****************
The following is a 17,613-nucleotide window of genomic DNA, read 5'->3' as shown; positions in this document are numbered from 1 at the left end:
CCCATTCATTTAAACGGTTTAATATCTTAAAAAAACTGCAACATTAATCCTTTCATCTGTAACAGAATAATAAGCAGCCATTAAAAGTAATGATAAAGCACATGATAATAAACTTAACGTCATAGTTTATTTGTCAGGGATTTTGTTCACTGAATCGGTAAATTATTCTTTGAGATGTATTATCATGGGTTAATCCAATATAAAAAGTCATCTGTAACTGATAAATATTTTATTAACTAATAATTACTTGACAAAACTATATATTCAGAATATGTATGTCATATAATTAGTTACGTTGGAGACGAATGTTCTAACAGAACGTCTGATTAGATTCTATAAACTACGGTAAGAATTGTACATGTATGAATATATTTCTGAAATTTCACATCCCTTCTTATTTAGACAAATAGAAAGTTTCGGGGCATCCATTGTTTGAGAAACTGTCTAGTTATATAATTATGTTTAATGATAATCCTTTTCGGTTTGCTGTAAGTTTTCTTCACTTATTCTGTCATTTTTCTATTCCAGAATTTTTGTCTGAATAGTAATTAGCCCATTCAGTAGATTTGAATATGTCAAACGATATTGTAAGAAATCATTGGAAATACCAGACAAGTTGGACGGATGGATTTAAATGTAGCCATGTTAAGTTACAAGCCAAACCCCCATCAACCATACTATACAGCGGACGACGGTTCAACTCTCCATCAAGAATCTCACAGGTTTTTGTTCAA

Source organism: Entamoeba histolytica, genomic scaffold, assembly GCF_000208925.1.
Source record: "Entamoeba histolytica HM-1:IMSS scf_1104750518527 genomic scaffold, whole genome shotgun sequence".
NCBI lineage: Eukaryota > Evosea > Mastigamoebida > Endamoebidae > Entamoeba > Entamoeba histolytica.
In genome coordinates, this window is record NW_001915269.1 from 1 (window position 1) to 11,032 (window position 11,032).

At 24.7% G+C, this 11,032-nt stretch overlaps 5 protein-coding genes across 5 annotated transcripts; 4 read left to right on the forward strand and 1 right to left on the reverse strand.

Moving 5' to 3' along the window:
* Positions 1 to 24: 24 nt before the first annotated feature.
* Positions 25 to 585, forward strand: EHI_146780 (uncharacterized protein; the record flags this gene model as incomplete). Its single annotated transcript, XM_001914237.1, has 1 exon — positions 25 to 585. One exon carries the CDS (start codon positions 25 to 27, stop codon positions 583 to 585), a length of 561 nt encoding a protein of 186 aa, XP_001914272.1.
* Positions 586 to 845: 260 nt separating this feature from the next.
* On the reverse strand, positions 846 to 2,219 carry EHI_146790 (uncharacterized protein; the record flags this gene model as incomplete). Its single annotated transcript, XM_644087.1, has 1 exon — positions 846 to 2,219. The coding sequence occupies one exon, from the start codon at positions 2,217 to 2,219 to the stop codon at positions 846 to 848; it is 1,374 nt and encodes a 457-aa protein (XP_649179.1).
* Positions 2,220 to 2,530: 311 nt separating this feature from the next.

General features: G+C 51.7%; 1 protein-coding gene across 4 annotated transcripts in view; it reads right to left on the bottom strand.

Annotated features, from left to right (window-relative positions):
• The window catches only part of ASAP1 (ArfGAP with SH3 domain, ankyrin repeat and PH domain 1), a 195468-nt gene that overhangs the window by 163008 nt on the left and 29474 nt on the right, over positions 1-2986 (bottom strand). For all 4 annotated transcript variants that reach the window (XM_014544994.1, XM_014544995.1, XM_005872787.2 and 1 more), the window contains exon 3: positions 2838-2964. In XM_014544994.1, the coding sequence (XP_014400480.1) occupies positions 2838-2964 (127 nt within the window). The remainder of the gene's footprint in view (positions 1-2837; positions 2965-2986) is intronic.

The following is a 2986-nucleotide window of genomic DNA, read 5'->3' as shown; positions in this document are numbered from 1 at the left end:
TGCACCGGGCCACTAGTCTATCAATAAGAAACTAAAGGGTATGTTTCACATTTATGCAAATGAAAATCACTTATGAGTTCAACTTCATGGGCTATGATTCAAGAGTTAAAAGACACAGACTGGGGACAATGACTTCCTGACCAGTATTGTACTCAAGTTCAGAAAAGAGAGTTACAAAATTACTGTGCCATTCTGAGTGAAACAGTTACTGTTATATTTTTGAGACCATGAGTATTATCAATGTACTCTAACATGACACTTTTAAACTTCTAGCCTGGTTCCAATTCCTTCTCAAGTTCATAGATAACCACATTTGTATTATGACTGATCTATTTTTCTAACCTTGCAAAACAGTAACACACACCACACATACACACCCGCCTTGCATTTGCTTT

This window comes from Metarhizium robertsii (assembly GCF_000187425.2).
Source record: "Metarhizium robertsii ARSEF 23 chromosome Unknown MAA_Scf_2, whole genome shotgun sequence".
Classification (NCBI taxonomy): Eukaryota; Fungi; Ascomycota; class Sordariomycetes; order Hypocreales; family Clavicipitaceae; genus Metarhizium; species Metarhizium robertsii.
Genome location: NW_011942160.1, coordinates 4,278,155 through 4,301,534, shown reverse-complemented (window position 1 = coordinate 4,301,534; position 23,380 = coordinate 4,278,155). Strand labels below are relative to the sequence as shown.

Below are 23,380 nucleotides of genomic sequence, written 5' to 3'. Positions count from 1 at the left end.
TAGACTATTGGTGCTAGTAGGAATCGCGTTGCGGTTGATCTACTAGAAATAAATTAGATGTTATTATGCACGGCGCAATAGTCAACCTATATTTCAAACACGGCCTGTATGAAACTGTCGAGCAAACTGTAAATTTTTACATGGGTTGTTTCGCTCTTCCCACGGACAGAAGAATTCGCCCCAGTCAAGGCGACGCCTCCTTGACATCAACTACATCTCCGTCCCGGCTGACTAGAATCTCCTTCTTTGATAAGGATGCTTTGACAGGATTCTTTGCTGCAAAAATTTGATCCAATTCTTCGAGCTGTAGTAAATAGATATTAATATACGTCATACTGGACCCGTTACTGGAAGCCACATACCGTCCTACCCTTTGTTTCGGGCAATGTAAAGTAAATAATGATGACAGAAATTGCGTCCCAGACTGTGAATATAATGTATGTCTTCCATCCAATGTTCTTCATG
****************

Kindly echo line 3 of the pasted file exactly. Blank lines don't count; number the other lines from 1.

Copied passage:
Source organism: Entamoeba histolytica, genomic scaffold, assembly GCF_000208925.1.